For the United Kingdom based station, see Smooth Radio.
City Sydney & Melbourne
Broadcast area Australia
Slogan Your easy place to relax
Frequency Variable
First air date Sydney:
August 1, 2005 (2005-08-01) (Vega)
May 21, 2012 (2012-05-21) (smoothfm)
September 5, 2005 (2005-09-05) (as Vega)
May 21, 2012 (2012-05-21) (smoothfm)
Format Easy Listening, adult contemporary
Language(s) English
ERP Sydney: 150 kW
Melbourne: 56 kW
Affiliations Nova FM
Owner NOVA Entertainment
Website Network: smoothfm
Sydney: smoothfm 95.3
Melbourne: smoothfm 91.5

smoothfm is a network of two Australian commercial radio stations operated by NOVA Entertainment in Sydney and Melbourne. The format is focused on providing 'more music and less talk' along with an eclectic easy-listening playlist, usually featuring ballads.



Vega launched in 2005 to target the baby boomer market of listeners in the 40 to 60 age bracket, with a mix of talk and music from the 1960s to the 2000s. The positioning statement for the network was "On your wavelength" with a blue squiggle and sign wave as the logo.

The network first launched in August 2005 in Sydney and September 2005 in Melbourne along with announcers Angela Catterns, Denise Scott, Shaun Micallef, Beverley O'Connor, Wendy Harmer, Francis Leach, Wilbur Wilde, Tony Squires, Rebecca Wilson and Mike Perso.

To coincide with the station's positioning statement the first song played at the launch was Van Morrison's Wavelength.

Vega's stations had failed to attract a significant audience with the Sydney station reaching a 1.8 percent audience share, and the Melbourne station gained a 1.2 percent share, placing it second last (ahead only of ABC NewsRadio) and last out of surveyed stations in each market, respectively. However, station management state that the slow take-up was to be expected, claiming the target audience will be slower than some audience groups to try a new station.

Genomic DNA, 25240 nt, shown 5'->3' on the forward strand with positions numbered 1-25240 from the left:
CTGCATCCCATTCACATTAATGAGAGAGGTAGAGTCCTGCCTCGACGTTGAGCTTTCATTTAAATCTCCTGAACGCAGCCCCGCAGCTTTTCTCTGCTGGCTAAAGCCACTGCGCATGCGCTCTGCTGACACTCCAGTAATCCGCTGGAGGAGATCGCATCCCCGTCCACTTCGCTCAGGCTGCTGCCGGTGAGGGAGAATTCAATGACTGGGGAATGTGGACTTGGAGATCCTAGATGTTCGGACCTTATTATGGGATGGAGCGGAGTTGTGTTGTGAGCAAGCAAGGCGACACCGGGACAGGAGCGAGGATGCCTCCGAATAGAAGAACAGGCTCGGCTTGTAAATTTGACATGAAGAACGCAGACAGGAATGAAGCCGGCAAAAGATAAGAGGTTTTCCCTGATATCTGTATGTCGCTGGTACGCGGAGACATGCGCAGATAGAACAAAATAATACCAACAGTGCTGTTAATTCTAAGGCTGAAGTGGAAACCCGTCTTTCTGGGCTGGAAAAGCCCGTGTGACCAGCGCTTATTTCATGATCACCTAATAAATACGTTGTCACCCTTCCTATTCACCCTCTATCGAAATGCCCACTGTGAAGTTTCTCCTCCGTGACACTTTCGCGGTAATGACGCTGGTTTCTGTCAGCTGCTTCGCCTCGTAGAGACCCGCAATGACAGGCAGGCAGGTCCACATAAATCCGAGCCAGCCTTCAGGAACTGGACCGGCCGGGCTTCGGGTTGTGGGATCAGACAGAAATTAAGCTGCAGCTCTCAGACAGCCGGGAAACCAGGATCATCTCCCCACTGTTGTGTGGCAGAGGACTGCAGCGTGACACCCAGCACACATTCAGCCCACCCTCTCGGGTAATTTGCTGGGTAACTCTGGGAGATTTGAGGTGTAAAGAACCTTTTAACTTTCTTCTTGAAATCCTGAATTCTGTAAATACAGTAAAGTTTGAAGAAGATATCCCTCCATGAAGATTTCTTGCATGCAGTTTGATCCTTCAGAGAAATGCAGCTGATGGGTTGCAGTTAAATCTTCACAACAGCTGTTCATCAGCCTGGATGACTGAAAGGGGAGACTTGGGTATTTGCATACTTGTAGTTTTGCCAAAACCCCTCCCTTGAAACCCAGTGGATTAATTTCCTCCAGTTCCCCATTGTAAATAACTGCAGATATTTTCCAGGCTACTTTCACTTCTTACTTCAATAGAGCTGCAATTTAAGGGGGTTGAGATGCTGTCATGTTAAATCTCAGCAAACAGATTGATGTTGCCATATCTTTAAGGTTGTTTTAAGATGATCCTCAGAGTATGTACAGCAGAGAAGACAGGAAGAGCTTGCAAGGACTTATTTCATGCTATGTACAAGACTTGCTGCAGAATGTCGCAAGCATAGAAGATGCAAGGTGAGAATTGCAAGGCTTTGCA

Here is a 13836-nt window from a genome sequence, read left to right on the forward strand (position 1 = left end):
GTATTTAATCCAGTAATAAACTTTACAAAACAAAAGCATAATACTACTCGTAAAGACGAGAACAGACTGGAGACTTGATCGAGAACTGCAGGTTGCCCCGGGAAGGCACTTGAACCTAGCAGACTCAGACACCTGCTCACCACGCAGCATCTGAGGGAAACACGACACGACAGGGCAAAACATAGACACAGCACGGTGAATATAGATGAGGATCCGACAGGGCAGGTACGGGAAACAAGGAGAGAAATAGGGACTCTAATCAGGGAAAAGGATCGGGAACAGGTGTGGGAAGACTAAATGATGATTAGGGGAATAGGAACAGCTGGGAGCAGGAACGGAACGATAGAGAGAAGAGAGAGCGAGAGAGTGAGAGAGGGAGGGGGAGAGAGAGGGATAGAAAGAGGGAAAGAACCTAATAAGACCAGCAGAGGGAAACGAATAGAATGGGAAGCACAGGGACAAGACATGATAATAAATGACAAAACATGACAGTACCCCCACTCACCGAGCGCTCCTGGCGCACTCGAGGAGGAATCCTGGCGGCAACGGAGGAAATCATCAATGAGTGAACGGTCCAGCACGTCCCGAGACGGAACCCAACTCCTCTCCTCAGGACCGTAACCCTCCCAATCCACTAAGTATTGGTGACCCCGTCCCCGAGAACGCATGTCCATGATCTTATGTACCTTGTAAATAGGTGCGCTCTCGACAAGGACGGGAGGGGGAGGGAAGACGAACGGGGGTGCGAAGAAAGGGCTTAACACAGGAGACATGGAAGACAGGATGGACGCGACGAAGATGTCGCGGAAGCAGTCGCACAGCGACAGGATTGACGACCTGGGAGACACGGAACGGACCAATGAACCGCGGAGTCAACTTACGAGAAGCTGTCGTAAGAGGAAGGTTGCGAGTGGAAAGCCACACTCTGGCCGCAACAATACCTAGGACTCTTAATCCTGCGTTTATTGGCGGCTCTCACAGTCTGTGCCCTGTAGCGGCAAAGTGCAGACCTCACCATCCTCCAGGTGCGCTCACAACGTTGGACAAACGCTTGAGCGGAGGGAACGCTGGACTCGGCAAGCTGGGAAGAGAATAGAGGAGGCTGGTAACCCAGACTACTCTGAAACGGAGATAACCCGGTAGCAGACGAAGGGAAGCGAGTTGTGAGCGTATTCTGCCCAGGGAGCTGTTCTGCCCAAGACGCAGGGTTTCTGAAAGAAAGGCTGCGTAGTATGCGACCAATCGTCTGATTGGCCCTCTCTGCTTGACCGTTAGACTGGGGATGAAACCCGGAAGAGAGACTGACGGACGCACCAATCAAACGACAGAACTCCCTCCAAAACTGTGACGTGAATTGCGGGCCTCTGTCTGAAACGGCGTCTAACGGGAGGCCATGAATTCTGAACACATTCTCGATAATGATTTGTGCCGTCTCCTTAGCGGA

In June 2006 the Sydney and Melbourne stations stopped sharing programmes. Both stations dropped their "40 years of music" slogan and moved drive-time hosts Rebecca Wilson and Tony Squires to share the Sydney breakfast slot with former host Angela Catterns. The changes have been slow to grow market share, with the Sydney audience falling to 1.7% in Sydney (No. 6, 2006, but climbing slowly to 1.8% in Melbourne, which, at the time, was their highest audience share to date in Melbourne.

By the end of 2006, Vega had increased their ratings share in both cities and the Sydney station reached 2.8%, while the Melbourne station reached 3%.

In January 2007, Vega expanded its "Vega Variety" positioner to include "the 70's, and 80's and the best new songs", and also put out advertisements in the form of billboards and on the side of buses, based around that expanded positioner. It was hoped that this would encourage more listeners to sample the station.

In the first radio survey of 2007, Vega in Sydney and Melbourne again both had small increases, with the Sydney station reaching 3% and the Melbourne station reaching 3.3%. The station's best demographic performer on both stations in that survey, is the 25–39 age group.